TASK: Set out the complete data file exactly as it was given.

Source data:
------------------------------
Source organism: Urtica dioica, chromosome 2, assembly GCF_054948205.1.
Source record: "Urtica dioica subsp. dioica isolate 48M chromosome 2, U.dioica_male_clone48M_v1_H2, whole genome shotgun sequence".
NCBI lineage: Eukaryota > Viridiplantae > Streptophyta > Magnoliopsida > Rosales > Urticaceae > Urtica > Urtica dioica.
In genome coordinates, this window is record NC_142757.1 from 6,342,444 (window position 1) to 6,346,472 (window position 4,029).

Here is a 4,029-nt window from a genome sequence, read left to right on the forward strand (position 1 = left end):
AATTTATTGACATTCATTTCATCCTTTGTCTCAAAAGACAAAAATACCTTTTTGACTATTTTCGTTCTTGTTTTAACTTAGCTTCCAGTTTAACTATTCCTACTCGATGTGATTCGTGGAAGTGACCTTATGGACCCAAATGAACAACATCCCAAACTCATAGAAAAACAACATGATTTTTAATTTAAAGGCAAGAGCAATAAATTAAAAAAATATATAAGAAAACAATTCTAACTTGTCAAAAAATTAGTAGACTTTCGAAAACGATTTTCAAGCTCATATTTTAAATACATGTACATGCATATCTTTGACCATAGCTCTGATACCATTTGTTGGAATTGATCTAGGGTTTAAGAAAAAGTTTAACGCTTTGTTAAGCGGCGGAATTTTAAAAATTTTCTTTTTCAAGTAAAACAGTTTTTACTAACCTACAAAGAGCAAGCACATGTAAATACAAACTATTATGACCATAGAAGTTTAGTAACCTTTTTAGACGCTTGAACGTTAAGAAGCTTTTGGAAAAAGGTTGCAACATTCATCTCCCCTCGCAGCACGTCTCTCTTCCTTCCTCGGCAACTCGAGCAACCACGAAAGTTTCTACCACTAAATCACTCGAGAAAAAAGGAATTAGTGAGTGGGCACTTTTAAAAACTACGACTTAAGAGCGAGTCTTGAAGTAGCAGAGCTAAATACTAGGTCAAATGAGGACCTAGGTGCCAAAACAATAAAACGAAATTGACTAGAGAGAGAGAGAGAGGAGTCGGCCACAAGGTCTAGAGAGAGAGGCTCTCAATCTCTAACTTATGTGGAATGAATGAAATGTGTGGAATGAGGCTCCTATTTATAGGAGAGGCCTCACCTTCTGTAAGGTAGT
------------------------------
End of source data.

Source organism: Urtica dioica, chromosome 2, assembly GCF_054948205.1.
Source record: "Urtica dioica subsp. dioica isolate 48M chromosome 2, U.dioica_male_clone48M_v1_H2, whole genome shotgun sequence".
NCBI lineage: Eukaryota > Viridiplantae > Streptophyta > Magnoliopsida > Rosales > Urticaceae > Urtica > Urtica dioica.
In genome coordinates, this window is record NC_142757.1 from 6,342,444 (window position 1) to 6,346,472 (window position 4,029).

Here is a 4,029-nt window from a genome sequence, read left to right on the forward strand (position 1 = left end):
AATTTATTGACATTCATTTCATCCTTTGTCTCAAAAGACAAAAATACCTTTTTGACTATTTTCGTTCTTGTTTTAACTTAGCTTCCAGTTTAACTATTCCTACTCGATGTGATTCGTGGAAGTGACCTTATGGACCCAAATGAACAACATCCCAAACTCATAGAAAAACAACATGATTTTTAATTTAAAGGCAAGAGCAATAAATTAAAAAAATATATAAGAAAACAATTCTAACTTGTCAAAAAATTAGTAGACTTTCGAAAACGATTTTCAAGCTCATATTTTAAATACATGTACATGCATATCTTTGACCATAGCTCTGATACCATTTGTTGGAATTGATCTAGGGTTTAAGAAAAAGTTTAACGCTTTGTTAAGCGGCGGAATTTTAAAAATTTTCTTTTTCAAGTAAAACAGTTTTTACTAACCTACAAAGAGCAAGCACATGTAAATACAAACTATTATGACCATAGAAGTTTAGTAACCTTTTTAGACGCTTGAACGTTAAGAAGCTTTTGGAAAAAGGTTGCAACATTCATCTCCCCTCGCAGCACGTCTCTCTTCCTTCCTCGGCAACTCGAGCAACCACGAAAGTTTCTACCACTAAATCACTCGAGAAAAAAGGAATTAGTGAGTGGGCACTTTTAAAAACTACGACTTAAGAGCGAGTCTTGAAGTAGCAGAGCTAAATACTAGGTCAAATGAGGACCTAGGTGCCAAAACAATAAAACGAAATTGACTAGAGAGAGAGAGAGAGGAGTCGGCCACAAGGTCTAGAGAGAGAGGCTCTCAATCTCTAACTTATGTGGAATGAATGAAATGTGTGGAATGAGGCTCCTATTTATAGGAGAGGCCTCACCTTCTGTAAGGTAGT